Longsword: Beginner Course (Iron Thorn Manual 1st Edition)
The longsword was developed around the 15th century while the Arming Sword/War Sword (the traditional one handed medieval sword) was being phased out. The longsword style of fencing was popularized in the German states, and later was used throughout Europe. The Longsword (contrary to media and popular belief) is a two handed sword often seen as somewhere in between a normal greatsword and Arming Sword. It could be wielded one handed if needed, but only on horseback. Included with longsword is the Bastard Sword (also known as a Hand-and-Half Sword). In comparison to the Longsword, the Bastard Sword has a shorter handle, and a slightly shorter blade, allowing it to be balanced better than the longsword for wielding one-handed.
The Longsword is the traditional sword for Longsword Fencing (as the name suggests). Though more appropriately used two-handed, it can also be wielded one-handed if needed. It has a specific blade and handle length. The Bastard Sword (Hand-and-Half Sword) has a shorter handle and blade in comparison to the Longsword allowing easier balance for wielding one-handed, but again is better and more appropriate two-handed (see figures).
Four Levels of Importance
- Safety-With a contact sport, one must maintain safety in order to keep people from severe injury or death.
- Honor-The game does not work without fencers acknowledging shots. And proclaiming if a shot was bad.
- Attitude-Without an attitude of fun, the game is no longer fun for you or those around you, maintain a good attitude, and if you find yourself getting frustrated, leave the fight and calm down.
- Skill-One should always seek to practice and hone their skills.
As with all contact fencing sports, longsword has its own protective gear. As a longsword fencer you should find your protective gear for your own safety and wellbeing. Below is a list of required and recommended protective gear.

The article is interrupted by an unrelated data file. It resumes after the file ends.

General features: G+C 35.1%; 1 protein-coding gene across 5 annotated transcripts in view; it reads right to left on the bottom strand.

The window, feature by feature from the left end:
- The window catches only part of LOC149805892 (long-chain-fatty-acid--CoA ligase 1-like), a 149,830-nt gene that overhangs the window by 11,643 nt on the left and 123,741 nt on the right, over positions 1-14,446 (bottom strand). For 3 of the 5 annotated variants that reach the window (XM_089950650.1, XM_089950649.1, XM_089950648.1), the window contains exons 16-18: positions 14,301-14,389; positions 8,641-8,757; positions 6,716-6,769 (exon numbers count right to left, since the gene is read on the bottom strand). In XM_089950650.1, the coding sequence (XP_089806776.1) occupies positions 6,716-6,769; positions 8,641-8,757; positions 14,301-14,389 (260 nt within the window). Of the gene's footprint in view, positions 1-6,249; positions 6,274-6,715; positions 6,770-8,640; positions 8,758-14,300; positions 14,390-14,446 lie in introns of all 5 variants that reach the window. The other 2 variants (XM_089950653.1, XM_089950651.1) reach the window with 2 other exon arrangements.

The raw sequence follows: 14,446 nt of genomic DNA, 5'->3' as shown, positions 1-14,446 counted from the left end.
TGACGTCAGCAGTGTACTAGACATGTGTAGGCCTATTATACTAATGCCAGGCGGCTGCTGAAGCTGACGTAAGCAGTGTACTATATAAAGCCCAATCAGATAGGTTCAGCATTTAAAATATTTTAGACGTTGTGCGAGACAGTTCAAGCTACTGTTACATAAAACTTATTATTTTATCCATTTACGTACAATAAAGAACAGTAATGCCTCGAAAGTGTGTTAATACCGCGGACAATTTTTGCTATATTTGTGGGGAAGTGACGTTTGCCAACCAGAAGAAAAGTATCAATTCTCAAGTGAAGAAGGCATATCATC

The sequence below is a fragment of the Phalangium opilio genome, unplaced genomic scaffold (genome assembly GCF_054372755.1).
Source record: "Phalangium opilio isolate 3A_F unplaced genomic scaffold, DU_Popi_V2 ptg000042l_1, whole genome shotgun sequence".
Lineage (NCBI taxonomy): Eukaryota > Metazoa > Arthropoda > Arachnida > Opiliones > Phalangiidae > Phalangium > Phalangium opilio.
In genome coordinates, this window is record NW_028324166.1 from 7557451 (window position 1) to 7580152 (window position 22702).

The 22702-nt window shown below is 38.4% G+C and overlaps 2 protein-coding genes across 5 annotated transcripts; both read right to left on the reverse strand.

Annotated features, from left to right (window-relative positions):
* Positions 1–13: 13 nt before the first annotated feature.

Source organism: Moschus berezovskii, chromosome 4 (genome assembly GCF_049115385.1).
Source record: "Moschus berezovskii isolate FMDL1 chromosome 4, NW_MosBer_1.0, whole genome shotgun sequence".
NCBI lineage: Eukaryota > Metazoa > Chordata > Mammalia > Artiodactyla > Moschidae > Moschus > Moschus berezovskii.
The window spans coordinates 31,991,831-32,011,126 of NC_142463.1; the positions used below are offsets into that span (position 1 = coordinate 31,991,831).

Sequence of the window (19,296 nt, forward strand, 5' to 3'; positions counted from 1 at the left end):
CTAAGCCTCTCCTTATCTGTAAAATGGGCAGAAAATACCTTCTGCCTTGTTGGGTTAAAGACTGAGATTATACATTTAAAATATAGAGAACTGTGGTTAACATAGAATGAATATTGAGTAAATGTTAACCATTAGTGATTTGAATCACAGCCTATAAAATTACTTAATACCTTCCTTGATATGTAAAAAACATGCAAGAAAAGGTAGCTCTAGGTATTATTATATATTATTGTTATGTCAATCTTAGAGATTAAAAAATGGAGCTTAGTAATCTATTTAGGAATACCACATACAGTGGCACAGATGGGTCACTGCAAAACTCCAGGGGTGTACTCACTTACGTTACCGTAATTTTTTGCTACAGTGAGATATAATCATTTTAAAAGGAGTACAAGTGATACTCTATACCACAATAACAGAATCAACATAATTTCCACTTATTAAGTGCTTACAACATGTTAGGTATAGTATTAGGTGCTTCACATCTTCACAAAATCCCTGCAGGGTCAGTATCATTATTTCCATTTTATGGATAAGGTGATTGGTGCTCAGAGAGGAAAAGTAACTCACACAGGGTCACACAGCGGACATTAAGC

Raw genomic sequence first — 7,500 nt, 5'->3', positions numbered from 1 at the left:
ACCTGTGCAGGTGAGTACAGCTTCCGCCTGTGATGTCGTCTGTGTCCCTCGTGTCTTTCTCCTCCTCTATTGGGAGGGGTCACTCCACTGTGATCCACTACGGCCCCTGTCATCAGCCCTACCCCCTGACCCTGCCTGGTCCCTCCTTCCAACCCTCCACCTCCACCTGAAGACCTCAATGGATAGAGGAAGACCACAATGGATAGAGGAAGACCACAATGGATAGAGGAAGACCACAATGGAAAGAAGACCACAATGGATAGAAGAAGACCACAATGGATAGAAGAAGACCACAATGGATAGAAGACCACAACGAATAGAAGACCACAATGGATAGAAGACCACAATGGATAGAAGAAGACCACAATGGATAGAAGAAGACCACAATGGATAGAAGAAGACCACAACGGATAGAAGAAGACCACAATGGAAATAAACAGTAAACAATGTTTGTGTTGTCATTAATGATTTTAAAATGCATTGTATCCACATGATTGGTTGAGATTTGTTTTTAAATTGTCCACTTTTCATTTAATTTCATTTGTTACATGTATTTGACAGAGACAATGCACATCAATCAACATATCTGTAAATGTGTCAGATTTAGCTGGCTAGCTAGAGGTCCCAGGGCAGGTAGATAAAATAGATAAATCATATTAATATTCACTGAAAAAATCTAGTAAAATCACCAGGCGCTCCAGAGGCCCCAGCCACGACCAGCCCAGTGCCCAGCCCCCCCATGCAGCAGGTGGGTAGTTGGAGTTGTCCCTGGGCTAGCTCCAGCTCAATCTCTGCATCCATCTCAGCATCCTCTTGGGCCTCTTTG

- Protective Mask (Including back of head protection)
- Padded or armored gloves
- Elbow Pads
- Knee Pads
- Forearm Protection
- Gorget that also protects the collarbone
- Padded chest protection
- Shin Protection
Unlike most fencing styles, Longsword’s stances are relatively interchangeable, though the typical stance is having the foot same as your fighting hand forward, while the opposite foot behind you. However, if you wish to alternate your stance for the fight, you can stand with your opposite leg leading, while your fighting leg follows. With the guards, this mirrors the guard. There are five basic guards in Longsword: Middle, High, Low, Hanging, and Back. Middle guard is the most basic, in middle guard the sword is stretch forward, both arms should be relaxed and the blade should angle slightly across your body (see figures 1 and 2). High Guard, the sword should be raised above your head with a slight angle behind you allowing for a downward strike (See Figures 1 and 3). In Low Guard the blade is forward and down allowing for upward strikes, also at a slight angle (see figures 1 and 4). In Back Guard the hilt is held to your side with the blade behind you, allowing for diagonal strikes (see figures 1 and 5). Finally, in Hanging Guard the sword is held just above the forehead to the side with the blade hanging down across the face and upper body (see figures 1 and 6).
Holding the Sword
Proper grip of the Longsword is with your lead hand or fighting hand on top and flush with the crossguard, while your opposite hand is held on the bottom, being flush with your leading hand or with a small gap between hands depending on the length of the handle and shape of the pommel. The crossguard may be fingered if there are protective pieces on the crossguard for the finger (See figures).
Parts of the Blade
The blade of a sword in sword and shield consists of the Shoulder, Center, and Tip. The Shoulder is the stronger part towards the hand and if one needs to parry with the sword, it is the preferred part. The Tip is the weaker part of the blade more towards the tip, and is best used for attacks and cuts (see figure).
In Longsword, typically an attack ends into one of the five basic stances allowing for another attack to begin from that stance. All attacks go across the body, and a proper follow through attack is included with the body stepping and turning into the attack. The attack should be a strong attack, if parried however, follow through into your next guard and attack again (see figures).
In Longsword, parrying is a block and guide essentially. When blocking, allow your opponent’s blade to slide down yours and when you are free, strike back at your opponent and follow through (see figures).
In Longsword a common tactic and occurrence is what is known as binding. Binding is when blades become locked together through the strength of on fighter or both. As a beginner, you might think that the best way around a bind is to use your strength to gain advantage, while this can lead to a win in the round, the best ways to break out of a bind is to wind your blade, or simply disengage (see figures).